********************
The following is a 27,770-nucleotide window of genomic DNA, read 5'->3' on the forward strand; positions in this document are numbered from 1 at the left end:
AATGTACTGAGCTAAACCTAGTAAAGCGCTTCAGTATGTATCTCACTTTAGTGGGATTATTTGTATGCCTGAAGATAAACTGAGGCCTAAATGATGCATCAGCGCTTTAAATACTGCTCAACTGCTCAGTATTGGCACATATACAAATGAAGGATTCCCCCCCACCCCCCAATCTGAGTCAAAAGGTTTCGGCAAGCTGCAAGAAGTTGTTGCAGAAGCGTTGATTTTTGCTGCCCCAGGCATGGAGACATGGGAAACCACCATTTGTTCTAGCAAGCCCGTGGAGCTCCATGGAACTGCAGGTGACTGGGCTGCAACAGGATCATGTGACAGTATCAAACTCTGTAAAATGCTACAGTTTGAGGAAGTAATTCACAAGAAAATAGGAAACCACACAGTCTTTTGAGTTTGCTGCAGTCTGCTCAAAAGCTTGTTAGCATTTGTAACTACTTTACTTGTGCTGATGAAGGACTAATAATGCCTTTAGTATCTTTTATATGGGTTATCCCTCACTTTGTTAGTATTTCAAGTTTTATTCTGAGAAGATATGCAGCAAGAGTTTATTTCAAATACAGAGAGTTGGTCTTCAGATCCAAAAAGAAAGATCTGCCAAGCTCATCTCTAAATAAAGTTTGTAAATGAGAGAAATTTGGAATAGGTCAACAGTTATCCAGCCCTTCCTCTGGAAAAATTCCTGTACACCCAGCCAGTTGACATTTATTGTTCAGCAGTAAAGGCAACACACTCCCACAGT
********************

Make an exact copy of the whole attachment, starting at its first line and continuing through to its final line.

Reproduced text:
The following is a 27,770-nucleotide window of genomic DNA, read 5'->3' on the forward strand; positions in this document are numbered from 1 at the left end:
AATGTACTGAGCTAAACCTAGTAAAGCGCTTCAGTATGTATCTCACTTTAGTGGGATTATTTGTATGCCTGAAGATAAACTGAGGCCTAAATGATGCATCAGCGCTTTAAATACTGCTCAACTGCTCAGTATTGGCACATATACAAATGAAGGATTCCCCCCCACCCCCCAATCTGAGTCAAAAGGTTTCGGCAAGCTGCAAGAAGTTGTTGCAGAAGCGTTGATTTTTGCTGCCCCAGGCATGGAGACATGGGAAACCACCATTTGTTCTAGCAAGCCCGTGGAGCTCCATGGAACTGCAGGTGACTGGGCTGCAACAGGATCATGTGACAGTATCAAACTCTGTAAAATGCTACAGTTTGAGGAAGTAATTCACAAGAAAATAGGAAACCACACAGTCTTTTGAGTTTGCTGCAGTCTGCTCAAAAGCTTGTTAGCATTTGTAACTACTTTACTTGTGCTGATGAAGGACTAATAATGCCTTTAGTATCTTTTATATGGGTTATCCCTCACTTTGTTAGTATTTCAAGTTTTATTCTGAGAAGATATGCAGCAAGAGTTTATTTCAAATACAGAGAGTTGGTCTTCAGATCCAAAAAGAAAGATCTGCCAAGCTCATCTCTAAATAAAGTTTGTAAATGAGAGAAATTTGGAATAGGTCAACAGTTATCCAGCCCTTCCTCTGGAAAAATTCCTGTACACCCAGCCAGTTGACATTTATTGTTCAGCAGTAAAGGCAACACACTCCCACAGT